Google autonomous car: most British adults remain sceptical

Google autonomous car: most British adults remain sceptical

British drivers shun autonomous cars in new survey

By Tim Pollard

Motor Industry

28 July 2014 14:14

A quarter of British adults fear autonomous cars will be unsafe - and 56% would never buy a driverless car, it was claimed today.

The survey by Churchill Car Insurance reveals that entrenched attitudes in Great Britain put the new generation of autonomous cars at a disadvantage before they’ve even turned a wheel on British roads.

Google is leading the charge towards autonomous driving, but most major car manufacturers are also dabbling in driverless cars. The truth is, of course, that many of today’s driver aids are already piloting much of the technology, such as laser and radar cruise control, and safety cameras onboard many top-end cars.

Brits worry about driverless cars malfunctioning

The biggest concern British people questioned had was over the likelihood of computer failure. A nation raised on crashing PCs means that 60% of Brits worried that autonomous cars would not be reliable.

Tellingly, the Google car - unveiled earlier in summer 2014 - only had one driver control switch and that was a kill button in case of failure.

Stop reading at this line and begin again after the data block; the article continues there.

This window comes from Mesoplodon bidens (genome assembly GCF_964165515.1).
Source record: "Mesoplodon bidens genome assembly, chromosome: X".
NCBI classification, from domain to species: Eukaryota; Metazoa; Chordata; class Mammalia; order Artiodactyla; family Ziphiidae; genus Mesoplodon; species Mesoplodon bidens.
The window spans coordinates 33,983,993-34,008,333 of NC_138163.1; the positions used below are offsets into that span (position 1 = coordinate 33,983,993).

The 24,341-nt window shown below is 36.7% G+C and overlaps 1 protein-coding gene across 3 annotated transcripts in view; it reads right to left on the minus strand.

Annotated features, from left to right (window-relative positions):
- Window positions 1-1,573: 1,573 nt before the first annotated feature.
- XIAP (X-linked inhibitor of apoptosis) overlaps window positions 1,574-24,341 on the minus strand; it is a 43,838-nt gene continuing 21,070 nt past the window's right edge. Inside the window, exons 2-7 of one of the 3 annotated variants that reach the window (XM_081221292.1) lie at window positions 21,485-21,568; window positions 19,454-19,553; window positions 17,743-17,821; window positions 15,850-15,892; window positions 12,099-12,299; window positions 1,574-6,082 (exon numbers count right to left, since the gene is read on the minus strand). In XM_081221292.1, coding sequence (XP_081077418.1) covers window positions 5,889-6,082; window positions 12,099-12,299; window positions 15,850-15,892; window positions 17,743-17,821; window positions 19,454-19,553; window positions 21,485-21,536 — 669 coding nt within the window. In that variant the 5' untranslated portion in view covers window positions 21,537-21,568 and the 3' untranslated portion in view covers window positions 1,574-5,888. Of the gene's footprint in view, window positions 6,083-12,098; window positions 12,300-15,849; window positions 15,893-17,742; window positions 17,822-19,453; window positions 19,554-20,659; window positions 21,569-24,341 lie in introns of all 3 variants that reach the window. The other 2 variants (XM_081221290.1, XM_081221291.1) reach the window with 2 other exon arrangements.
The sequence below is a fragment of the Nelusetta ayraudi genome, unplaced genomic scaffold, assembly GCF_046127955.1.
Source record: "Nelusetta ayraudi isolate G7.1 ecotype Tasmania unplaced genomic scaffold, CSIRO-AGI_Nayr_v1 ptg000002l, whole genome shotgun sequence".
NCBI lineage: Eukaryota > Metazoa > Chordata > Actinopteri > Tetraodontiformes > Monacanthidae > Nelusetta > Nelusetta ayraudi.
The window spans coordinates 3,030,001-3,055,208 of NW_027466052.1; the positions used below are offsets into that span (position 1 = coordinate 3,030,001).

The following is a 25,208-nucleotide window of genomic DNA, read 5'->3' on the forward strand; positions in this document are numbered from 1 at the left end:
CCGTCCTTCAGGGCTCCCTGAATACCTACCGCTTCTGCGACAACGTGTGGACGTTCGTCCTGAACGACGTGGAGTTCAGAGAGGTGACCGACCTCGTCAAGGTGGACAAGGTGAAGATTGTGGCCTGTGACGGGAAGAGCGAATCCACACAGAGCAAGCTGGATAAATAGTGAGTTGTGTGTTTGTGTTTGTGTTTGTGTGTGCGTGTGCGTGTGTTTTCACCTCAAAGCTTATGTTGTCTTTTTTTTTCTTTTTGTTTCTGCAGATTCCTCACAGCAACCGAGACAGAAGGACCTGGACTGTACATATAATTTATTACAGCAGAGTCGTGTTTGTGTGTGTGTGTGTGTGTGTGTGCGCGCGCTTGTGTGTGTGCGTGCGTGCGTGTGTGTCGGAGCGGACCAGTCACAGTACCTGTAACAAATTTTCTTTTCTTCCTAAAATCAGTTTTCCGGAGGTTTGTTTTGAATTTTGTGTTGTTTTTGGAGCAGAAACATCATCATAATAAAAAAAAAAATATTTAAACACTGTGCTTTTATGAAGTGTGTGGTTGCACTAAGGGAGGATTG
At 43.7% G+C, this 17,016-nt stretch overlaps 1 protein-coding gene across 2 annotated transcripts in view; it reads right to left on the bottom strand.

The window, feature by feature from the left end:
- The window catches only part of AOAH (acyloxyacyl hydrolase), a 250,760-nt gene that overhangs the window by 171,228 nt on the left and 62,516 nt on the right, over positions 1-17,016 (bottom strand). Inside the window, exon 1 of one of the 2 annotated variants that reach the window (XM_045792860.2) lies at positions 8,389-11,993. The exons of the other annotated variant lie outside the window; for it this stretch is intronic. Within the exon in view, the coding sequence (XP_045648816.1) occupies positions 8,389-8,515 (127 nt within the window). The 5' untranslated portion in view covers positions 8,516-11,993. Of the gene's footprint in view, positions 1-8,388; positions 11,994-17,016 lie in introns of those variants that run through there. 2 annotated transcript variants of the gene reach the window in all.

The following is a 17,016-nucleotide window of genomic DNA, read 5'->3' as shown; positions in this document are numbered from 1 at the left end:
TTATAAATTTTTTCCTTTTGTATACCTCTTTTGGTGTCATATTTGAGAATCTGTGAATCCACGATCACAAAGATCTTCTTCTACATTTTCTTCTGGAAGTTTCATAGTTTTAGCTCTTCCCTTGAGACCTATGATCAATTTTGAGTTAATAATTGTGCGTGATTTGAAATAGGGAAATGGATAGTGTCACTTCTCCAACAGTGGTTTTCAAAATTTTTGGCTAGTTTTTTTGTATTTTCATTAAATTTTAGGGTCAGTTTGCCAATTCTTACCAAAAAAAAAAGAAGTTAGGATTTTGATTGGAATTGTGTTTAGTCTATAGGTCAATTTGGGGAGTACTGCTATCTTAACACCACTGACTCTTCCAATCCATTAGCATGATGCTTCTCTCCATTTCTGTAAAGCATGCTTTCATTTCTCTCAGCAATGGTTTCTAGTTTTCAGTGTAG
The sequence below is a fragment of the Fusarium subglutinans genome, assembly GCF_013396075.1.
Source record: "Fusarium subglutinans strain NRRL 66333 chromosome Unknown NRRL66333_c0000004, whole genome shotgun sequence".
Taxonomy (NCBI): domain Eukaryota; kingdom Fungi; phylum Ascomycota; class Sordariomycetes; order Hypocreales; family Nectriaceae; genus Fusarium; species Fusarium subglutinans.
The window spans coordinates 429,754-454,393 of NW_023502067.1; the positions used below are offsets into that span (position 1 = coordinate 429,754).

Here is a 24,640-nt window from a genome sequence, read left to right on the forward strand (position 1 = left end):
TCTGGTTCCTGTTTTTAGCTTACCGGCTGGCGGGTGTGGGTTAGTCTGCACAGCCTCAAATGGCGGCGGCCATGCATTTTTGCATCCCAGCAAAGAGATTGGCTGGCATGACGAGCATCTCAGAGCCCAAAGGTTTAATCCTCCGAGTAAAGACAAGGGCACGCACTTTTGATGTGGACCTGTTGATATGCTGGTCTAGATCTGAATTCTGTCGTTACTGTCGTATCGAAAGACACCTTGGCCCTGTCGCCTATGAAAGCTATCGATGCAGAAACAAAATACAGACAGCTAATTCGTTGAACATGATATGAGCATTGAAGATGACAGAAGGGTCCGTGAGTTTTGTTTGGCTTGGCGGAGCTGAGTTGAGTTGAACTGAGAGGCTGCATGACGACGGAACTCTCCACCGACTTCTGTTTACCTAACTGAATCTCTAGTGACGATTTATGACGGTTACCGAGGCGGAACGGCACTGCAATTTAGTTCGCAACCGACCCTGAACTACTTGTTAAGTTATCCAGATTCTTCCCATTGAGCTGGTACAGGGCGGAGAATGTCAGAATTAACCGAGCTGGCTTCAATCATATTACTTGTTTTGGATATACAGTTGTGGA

Only 8% of those polled said they had no safety concerns about self-driving cars.

How much will people be prepared to pay for an autonomous car?

Not all Brits are conservative reactionaries, however. A quarter of adults would consider buying a self-driving car in future and the report claims that £19,000 is the pricing tipping point at which those in favour would consider paying for a driverless car.

And Brits do understand some of the benefits of going autonomous. Forty percent of adults predict that carbon emissions would fall and fuel consumption improve if a microchip were driving instead of a human.

Steve Barrett, head of Churchill Car Insurance, said: ‘Driverless cars have a long way to go before they win people’s confidence. Education on issues such as safety standards, including computer ethics is needed, as well as a rethink on existing road rules and amendments to insurance regulation.

‘It is still early days however, so a certain amount of scepticism around such a significant development is to be expected.  It is also still too early to be able to assess the implications a fully driverless car will have on insurance.’